by David Glenn Cox
was twelve years old when men from the Earth first landed on the moon
on July 20,1969. That night I stood in my back yard all alone and
stared up at the glowing moon and it made me tingle to think that three
men were up there and two were resting in the Lunar module on its
I was at the perfect age as I had watched all the space
shots on TV. Tiny little Mercury capsules with planned launch times of
8:00AM that would launch an hour late and the whole event was still
over before lunch. You can’t imagine, unless you were there, the media
focus on the space program. Newspapers and television news with stories
about technical challenges or breakthroughs all that would make the
trip to the moon possible.
Those tiny little Mercury capsules
with barely room for a man to maneuver, with only a tiny little window,
with flight times as short as 15 minutes led to Gordon Cooper being the
first American to spend a whole day in space. And they were heroes to
the public because they were doing something completely new and unheard
of. They were explorers not unlike Columbus volunteering to sail off
into the distant seas to find out what was on the other side.
Mercury proved the technology that men could fly in space and answered
the medical questions such as would the astronauts’ eyeballs lose their
shape in zero g and cause them to go blind. Could the astronauts eat
and digest food in space? Would these men go mad from some mysterious
space maladies unknown to the terrestrial physicians? These were
serious questions from educated people. And the uneducated? Well,
before they believed that men never went to the moon in the first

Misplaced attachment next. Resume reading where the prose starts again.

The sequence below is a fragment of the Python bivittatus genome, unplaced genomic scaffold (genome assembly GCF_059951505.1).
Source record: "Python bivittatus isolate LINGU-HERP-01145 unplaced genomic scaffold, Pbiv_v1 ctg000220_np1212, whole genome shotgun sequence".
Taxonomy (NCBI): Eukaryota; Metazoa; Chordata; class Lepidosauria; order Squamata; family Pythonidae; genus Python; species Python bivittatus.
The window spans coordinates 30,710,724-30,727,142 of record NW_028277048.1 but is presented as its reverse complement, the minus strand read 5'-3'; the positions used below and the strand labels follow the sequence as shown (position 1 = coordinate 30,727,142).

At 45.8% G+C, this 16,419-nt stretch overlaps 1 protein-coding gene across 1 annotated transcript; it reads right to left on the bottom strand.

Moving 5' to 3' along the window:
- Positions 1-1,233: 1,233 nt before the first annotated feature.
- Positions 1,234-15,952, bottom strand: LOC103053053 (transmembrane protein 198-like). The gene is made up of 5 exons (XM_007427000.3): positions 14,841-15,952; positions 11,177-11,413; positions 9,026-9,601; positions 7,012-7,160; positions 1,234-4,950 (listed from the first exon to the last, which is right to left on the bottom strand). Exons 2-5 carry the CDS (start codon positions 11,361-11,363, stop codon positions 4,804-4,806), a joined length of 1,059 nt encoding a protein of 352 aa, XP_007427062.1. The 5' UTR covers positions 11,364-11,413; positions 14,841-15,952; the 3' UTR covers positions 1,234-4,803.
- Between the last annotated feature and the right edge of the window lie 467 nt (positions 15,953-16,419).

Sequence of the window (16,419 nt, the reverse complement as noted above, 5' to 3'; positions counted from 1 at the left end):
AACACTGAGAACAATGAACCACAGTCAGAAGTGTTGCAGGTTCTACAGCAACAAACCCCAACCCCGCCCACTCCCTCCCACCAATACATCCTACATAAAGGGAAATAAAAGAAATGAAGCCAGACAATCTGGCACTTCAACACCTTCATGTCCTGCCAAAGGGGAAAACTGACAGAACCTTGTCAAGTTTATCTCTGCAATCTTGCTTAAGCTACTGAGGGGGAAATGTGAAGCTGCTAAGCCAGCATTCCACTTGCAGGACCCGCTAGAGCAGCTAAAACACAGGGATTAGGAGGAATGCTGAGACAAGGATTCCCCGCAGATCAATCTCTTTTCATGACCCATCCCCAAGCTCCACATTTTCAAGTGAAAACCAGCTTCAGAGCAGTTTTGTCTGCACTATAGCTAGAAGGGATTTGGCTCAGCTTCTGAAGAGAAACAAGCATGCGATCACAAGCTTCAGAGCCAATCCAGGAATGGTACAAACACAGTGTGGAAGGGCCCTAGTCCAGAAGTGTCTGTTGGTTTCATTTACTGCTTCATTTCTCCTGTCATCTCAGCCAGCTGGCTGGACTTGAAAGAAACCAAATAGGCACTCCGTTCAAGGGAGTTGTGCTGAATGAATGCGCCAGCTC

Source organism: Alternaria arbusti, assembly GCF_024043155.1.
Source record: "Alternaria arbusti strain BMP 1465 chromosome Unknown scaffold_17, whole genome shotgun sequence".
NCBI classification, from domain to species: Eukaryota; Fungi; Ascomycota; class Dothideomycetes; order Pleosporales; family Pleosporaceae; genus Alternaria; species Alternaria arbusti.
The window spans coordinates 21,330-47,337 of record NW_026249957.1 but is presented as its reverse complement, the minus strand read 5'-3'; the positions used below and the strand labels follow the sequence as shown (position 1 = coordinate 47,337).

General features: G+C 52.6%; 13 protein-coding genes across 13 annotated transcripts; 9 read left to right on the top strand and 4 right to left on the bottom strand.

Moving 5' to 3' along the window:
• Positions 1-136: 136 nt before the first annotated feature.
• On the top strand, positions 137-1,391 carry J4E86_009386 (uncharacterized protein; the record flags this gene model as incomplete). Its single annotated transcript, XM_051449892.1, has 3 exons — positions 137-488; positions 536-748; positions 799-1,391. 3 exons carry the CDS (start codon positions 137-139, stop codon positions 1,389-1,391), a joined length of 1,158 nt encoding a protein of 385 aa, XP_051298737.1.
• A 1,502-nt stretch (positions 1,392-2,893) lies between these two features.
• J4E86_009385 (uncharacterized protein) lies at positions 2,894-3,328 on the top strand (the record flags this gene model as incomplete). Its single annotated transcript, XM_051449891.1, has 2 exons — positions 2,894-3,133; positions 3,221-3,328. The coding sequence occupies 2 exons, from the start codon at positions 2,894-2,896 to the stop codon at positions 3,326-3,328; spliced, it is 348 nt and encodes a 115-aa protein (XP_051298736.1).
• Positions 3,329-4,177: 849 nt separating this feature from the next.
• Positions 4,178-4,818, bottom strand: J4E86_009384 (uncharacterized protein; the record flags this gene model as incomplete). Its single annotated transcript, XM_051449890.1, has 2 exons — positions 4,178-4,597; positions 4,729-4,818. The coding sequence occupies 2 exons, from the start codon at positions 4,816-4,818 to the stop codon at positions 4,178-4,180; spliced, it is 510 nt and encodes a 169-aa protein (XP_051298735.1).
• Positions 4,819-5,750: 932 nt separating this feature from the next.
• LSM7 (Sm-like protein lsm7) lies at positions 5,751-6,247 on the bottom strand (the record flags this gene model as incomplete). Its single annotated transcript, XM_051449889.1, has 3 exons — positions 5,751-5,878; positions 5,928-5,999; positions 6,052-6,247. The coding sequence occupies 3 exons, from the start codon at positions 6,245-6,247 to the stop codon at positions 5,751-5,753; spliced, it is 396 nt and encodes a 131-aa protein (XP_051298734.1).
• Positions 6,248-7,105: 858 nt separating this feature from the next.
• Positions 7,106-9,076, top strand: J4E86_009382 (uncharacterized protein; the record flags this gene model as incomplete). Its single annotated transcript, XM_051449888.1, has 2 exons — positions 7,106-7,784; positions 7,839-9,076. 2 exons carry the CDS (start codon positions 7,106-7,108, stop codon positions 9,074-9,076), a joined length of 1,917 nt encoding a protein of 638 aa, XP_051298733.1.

place; they believed that those rockets would break the glass bubble
around the Earth and let out the air and kill us all.
Any boy or
girl at the time could tell you the names of all of the Mercury
astronauts. Then, as Mercury faded out, a new batch of astronauts
captured our imagination. Project Gemini would put two men into space;
think of it, two men in space at the same time! And they would stay in
space for as long as fourteen days in a capsule smaller than the cabin
of a Volkswagen Beetle. They would walk in space; they would practice
maneuvers and docking just as infants learn to stand and walk by taking
The Titan II rockets were huge next to the
Mercury-Atlas rockets and the Gemini capsules also looked like
technological marvels alongside their Mercury counterparts. The
missions for the most part went flawlessly and it proved that NASA was
also learning to fly. On Gemini VI part of its mission was to
rendezvous with Gemini VII already waiting for them in orbit. Think of
it, four men is space, when only three years earlier just having one up
there was hailed as a marvel. But as the countdown reached zero, the
rocket engines ignited then shut down, and the training manual in such
situations said to use the launch escape system and eject.
Schirra held his finger on the trigger but didn’t pull it; he was able
to rightly assume that the malfunction was electrical and not a
malfunction in the rocket itself. Had he been wrong they could have